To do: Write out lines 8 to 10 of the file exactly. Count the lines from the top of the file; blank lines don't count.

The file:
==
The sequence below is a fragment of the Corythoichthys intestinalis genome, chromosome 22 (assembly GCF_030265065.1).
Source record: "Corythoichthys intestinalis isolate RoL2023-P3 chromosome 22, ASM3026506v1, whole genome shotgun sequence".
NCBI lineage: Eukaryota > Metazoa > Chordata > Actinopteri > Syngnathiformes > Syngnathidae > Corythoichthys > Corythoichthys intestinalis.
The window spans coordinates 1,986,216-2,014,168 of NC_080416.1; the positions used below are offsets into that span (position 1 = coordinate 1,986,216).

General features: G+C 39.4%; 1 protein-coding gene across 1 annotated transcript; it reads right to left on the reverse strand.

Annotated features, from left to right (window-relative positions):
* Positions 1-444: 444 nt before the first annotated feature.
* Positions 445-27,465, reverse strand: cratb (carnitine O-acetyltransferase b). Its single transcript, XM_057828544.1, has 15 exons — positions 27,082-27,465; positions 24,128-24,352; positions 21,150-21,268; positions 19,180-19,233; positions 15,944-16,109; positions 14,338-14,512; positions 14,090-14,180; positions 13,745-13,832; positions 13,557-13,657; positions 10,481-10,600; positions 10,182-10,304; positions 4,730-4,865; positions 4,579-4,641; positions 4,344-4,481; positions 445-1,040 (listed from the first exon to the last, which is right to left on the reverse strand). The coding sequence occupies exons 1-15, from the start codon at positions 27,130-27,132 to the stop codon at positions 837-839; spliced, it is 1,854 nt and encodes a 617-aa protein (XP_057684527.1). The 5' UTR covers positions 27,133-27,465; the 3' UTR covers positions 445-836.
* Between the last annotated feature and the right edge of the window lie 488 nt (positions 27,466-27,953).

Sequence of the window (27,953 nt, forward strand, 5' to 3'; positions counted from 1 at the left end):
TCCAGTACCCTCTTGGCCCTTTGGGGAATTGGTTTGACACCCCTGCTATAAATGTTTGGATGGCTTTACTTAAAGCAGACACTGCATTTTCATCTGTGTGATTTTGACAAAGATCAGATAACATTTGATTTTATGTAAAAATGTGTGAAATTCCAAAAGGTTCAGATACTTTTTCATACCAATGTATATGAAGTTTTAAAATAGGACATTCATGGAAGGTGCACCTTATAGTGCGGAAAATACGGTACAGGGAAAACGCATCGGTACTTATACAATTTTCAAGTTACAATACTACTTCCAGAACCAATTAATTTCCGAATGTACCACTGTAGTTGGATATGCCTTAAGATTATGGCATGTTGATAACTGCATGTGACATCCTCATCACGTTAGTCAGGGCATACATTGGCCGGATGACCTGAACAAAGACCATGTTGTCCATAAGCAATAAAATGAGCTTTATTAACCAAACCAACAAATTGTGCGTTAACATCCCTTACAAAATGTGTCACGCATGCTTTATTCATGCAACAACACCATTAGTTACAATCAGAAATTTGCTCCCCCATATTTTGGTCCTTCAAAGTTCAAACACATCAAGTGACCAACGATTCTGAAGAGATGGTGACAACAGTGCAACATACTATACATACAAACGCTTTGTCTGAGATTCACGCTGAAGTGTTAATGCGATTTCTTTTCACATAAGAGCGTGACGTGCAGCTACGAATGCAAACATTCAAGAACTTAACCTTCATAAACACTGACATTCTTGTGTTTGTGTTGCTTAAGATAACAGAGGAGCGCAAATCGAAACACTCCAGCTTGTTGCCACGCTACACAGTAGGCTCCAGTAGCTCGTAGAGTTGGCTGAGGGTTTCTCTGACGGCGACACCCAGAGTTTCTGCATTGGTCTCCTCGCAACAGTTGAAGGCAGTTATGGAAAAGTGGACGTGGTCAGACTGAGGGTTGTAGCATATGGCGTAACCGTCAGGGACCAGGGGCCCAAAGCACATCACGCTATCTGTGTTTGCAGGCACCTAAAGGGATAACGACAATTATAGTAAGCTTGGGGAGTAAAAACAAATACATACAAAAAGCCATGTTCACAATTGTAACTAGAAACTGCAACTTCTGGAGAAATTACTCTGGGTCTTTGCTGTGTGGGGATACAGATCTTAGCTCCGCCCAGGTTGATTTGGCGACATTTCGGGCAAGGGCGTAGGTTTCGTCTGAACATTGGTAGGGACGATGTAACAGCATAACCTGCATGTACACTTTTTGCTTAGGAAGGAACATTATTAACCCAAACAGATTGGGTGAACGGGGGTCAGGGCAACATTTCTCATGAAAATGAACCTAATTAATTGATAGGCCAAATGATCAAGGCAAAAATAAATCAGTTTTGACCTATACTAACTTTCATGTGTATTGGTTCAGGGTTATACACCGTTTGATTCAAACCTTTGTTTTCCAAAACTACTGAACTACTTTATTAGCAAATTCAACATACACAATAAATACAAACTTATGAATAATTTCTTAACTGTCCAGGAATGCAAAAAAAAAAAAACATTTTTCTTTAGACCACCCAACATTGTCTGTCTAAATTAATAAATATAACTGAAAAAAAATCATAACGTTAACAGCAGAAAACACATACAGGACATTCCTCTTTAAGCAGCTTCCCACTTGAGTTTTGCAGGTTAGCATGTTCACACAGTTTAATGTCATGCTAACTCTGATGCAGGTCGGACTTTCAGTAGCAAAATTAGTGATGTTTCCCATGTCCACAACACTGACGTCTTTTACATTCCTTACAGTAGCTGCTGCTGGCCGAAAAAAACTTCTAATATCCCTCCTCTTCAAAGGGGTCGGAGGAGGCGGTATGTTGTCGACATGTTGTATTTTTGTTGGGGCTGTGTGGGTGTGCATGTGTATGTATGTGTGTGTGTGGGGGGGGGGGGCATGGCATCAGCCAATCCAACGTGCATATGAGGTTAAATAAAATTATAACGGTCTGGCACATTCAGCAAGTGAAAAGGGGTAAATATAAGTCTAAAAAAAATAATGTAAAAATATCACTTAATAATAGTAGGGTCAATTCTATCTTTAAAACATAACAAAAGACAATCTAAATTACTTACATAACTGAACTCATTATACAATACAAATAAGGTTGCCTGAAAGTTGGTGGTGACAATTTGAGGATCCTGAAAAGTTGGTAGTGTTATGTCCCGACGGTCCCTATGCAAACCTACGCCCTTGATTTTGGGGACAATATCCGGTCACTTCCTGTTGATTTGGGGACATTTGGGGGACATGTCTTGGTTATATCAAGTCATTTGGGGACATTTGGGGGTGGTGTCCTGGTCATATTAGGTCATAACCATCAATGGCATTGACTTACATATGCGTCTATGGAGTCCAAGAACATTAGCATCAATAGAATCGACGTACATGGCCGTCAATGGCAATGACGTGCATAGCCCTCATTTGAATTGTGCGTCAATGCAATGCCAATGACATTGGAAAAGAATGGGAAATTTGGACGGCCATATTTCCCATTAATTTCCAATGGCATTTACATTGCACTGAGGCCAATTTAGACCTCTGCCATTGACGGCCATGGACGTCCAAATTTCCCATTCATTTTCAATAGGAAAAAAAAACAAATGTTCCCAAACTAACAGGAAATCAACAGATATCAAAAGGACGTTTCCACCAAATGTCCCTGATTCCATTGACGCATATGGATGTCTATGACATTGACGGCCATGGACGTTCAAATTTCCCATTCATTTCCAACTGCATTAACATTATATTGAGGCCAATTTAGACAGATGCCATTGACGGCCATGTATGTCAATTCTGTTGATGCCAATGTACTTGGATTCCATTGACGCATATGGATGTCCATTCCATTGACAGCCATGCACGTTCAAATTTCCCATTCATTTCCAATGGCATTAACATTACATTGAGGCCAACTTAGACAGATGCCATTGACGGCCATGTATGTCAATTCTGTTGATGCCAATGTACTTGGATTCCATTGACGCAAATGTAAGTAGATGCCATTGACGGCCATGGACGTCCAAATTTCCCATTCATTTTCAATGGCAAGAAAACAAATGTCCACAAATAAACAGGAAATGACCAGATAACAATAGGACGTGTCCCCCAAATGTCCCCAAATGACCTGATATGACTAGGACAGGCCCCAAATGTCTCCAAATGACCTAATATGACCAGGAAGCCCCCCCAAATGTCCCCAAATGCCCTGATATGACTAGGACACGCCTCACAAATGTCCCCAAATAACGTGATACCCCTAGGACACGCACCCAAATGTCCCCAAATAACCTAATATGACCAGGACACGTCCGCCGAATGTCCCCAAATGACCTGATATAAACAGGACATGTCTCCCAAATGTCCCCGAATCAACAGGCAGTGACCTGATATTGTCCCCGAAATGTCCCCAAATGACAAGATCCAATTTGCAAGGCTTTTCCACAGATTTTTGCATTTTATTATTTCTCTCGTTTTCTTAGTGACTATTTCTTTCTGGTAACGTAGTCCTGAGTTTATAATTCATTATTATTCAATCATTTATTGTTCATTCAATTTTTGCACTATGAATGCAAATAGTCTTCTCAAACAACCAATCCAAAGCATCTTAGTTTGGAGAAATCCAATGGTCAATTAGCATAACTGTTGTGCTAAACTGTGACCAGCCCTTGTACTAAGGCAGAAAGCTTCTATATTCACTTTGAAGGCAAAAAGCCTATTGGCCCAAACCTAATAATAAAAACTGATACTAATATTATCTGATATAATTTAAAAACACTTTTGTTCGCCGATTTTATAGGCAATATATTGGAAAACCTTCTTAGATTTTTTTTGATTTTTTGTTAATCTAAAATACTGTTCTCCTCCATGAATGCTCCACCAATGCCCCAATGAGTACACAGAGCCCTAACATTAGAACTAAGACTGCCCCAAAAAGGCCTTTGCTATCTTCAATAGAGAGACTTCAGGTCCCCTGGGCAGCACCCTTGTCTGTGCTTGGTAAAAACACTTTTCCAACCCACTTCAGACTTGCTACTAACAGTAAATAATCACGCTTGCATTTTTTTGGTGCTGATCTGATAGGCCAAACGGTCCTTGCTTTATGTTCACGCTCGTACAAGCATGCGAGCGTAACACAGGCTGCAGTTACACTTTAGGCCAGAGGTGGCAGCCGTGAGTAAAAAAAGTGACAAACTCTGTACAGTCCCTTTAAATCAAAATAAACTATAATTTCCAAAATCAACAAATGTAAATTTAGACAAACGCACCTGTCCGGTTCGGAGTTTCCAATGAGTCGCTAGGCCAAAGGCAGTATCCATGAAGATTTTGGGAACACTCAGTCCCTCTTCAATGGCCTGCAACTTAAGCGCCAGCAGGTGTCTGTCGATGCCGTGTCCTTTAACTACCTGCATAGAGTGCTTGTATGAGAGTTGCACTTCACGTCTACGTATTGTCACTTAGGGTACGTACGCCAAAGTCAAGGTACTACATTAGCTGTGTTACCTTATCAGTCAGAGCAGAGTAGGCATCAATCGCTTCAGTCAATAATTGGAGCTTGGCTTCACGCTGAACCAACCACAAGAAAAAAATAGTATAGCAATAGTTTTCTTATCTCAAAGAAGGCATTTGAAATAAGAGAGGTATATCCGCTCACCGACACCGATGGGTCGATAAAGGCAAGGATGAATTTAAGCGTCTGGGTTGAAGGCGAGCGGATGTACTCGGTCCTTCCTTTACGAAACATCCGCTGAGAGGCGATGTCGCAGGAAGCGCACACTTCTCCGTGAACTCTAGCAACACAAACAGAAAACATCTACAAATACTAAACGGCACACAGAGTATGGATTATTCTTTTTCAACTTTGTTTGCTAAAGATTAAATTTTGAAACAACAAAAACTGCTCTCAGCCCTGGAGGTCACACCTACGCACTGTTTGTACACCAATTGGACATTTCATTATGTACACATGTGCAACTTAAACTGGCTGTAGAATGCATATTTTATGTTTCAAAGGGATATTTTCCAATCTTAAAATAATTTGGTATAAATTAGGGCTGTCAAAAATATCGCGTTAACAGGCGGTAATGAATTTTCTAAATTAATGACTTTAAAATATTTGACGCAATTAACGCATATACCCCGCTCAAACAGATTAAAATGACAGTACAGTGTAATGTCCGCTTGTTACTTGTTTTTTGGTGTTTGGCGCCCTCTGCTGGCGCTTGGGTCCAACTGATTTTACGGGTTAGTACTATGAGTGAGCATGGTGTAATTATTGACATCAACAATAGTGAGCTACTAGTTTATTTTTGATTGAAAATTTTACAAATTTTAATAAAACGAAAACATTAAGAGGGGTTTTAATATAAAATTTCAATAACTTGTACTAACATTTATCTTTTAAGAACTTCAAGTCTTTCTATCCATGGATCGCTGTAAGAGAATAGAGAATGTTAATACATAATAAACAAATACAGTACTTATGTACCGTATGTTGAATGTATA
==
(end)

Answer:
* Positions 445-27,465, reverse strand: cratb (carnitine O-acetyltransferase b). Its single transcript, XM_057828544.1, has 15 exons — positions 27,082-27,465; positions 24,128-24,352; positions 21,150-21,268; positions 19,180-19,233; positions 15,944-16,109; positions 14,338-14,512; positions 14,090-14,180; positions 13,745-13,832; positions 13,557-13,657; positions 10,481-10,600; positions 10,182-10,304; positions 4,730-4,865; positions 4,579-4,641; positions 4,344-4,481; positions 445-1,040 (listed from the first exon to the last, which is right to left on the reverse strand). The coding sequence occupies exons 1-15, from the start codon at positions 27,130-27,132 to the stop codon at positions 837-839; spliced, it is 1,854 nt and encodes a 617-aa protein (XP_057684527.1). The 5' UTR covers positions 27,133-27,465; the 3' UTR covers positions 445-836.
* Between the last annotated feature and the right edge of the window lie 488 nt (positions 27,466-27,953).

Sequence of the window (27,953 nt, forward strand, 5' to 3'; positions counted from 1 at the left end):